Pi is the constant between the circumference and the diameter (twice the radius) of a circle. Calculating Pi is a common way of evaluating the power of a supercomputer, and today mathematicians know about 10 trillion of its digits. People who hold world records can recite thousands of digits, and neurosurgeon and professor Andriy Slyusarchuk claims to have memorized 30 million; enunciating them non-stop would take 347 days. Impressive!

## Steps

### Method 1 of 2: Grouping Digits

#### Step 1. Make an outline

Write Pi with the number of digits you want to memorize. After doing so, group the decimals in even numbers by drawing parentheses around them.

### It begins with groups of four digits each: (3, 141) (5926) (5358) (9793) (2384) (6264) (3383), etc

#### Step 2. Start small

The easiest way to memorize anything is to start in small groups and build them up. As with weightlifting and running, you'll have sets and reps, and you don't want to overload yourself by forcing 100 digits into your head at the same time.

### Start by memorizing four groups of four digits each. You can increase them until you reach ten groups of four digits. Memorize them one by one and slowly. Then double your sentences to five groups of eight digits each. The number of digits will be exactly the same, but you can increase what you memorize by adding larger "sets"

#### Step 3. Memorize the first occurrence of each number from 0 to 9

This can help you remember which digit is next when reciting pi. For example, you can remember that the first digit after the decimal is 1, and that the 32nd after the decimal is the first 0.

#### Step 4. Try to group the numbers into telephone sequences

Most memorization techniques or "mnemonics" work on the principle that it is easier to memorize other things, such as phone numbers, than a complex series of digits. If you can group Pi into sets of ten numbers, you can organize them into telephone sequences that are easier to remember: Aaron (314) 159-2653, Beth (589) 793-2384, Carlos (626) 433-8327, etc.

### Giving them names in alphabetical order will ensure that when you have memorized the first 260 digits, you can start over and finish a complete "phone book"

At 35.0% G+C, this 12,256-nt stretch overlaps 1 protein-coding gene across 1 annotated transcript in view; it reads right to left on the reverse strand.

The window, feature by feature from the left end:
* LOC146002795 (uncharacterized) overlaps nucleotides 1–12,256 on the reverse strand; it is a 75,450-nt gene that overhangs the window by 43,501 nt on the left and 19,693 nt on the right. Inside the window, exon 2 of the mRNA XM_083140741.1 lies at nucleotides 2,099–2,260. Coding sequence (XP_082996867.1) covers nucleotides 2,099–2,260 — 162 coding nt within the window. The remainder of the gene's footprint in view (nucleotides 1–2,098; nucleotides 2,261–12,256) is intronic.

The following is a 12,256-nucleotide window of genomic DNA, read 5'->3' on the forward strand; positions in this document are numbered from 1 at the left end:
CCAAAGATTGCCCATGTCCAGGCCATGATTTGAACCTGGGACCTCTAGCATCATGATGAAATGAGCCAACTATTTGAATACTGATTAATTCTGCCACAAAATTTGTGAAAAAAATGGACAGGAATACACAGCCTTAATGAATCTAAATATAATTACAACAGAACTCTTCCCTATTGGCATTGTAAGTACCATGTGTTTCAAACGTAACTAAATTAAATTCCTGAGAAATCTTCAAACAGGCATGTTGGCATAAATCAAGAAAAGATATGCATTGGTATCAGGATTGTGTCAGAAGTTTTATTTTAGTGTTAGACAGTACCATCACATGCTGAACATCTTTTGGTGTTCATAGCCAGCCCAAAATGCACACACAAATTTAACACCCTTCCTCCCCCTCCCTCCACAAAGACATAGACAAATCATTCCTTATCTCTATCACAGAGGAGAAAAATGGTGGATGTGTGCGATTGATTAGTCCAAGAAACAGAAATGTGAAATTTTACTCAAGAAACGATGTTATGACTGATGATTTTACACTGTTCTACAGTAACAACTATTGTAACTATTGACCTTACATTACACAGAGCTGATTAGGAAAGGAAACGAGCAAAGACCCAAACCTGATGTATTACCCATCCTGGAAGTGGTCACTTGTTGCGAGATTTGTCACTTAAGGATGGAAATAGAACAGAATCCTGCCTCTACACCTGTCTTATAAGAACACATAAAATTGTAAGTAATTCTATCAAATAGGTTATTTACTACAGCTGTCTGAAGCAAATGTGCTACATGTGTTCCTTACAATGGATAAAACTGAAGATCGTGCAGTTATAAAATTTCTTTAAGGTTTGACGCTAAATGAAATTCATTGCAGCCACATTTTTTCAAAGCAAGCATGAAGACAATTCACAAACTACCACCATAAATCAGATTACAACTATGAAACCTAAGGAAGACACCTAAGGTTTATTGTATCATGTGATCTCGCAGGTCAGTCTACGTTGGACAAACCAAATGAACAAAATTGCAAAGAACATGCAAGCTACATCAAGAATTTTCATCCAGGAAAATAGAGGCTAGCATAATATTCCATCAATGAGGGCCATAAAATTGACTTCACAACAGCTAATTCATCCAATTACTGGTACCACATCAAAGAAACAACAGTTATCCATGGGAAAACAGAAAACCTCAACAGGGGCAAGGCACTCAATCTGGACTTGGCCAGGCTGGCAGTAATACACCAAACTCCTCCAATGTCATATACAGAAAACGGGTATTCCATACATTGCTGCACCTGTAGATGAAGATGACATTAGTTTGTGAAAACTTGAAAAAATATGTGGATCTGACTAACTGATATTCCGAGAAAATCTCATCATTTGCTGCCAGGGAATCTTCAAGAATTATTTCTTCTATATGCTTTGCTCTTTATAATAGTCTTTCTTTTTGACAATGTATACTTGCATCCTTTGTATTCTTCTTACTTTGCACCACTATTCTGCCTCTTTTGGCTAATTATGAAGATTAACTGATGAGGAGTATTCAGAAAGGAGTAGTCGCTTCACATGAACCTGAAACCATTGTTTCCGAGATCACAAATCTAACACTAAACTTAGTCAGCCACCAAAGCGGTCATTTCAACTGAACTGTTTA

#### Step 5. Add details to coordinate the list

This is how experts can not only memorize the digits in order, but extract specific groups of numbers at will. Use names with the number of letters that correspond to the first digit of the sequence: Amy (314) 159-2653.

- Also, try to use real names and associate real things with the name on the list or even make up situations about each person. The more you link numbers to the list of names, the easier it will be to remember them.
- You can also combine this technique with the larger system and association techniques that will be discussed later.

#### Step 6. Record your groups on index cards

Take them with you in your daily walk, and practice the numbers. When you can comfortably list all of your groups, keep adding one more until you reach your goal.

### Method 2 of 2: Using word and sound substitutions

#### Step 1. Write sentences in "Thai"

This is a language in which the number of letters in each word represents one digit of Pi. For example, "Rum and walnut and raisins saved have no flavor" is equivalent to 314159265 in Thai. In 1996, Mike Keith wrote a short story called "Cadaeic Cadenza" in which he encoded 3800 digits of Pi. In addition, he created a method to use words with more than 10 letters to represent sequences of numbers.

#### Step 2. Write poems in Thai

A piema is a poem that encodes Pi with its words, using the Phai method. They are usually rhymed to aid memorization and have three-letter titles that represent the number 3 that Pi begins with.

### An example of piema: I am and will be definable to all, I have to give you my name, always immeasurable diametrical quotient, I am one of the round rings

#### Step 3. Create rhymes to memorize

Over the years, many college mnemonics have been developed to memorize the first digits of Pi: Cosine, secant, tangent, sine / Three point one four one five nine. This mnemonic uses rhythm and pattern to remember memorized numbers.

- Many other memorization songs use the same technique: "If the numbers had a sky, their God would be sure, 3, 14159, 26535."
- The melody of the alphabet or "Baa Baa, black sheep" or "Estrellita, where are you?": 3 1 4 1 5 9 2/6 5 3 5 8 9/7 9 3 2 3 8 4/6 2 6 4 3 3 8/3 2 7 9 5 0 2/8 8 4 1 9 7 1.
- Try writing your own song or rhyme to help you remember.

#### Step 4. Try to learn the major system

Some of the best mnemonics in the world use derivatives of this system. This extraordinarily complex technique consists of replacing each digit or group of digits with a corresponding word that is phonetically similar and, at the end, creating a story or series of associations with them.

## Advice

- Memorize the numbers in blocks instead of one by one.
- Go over the numbers in your mind before bed or in the self help.
- Write them down on a small card and when you find yourself sitting doing nothing, take it out and memorize some more.
- Pick a song you know and put the digits of Pi in the beat.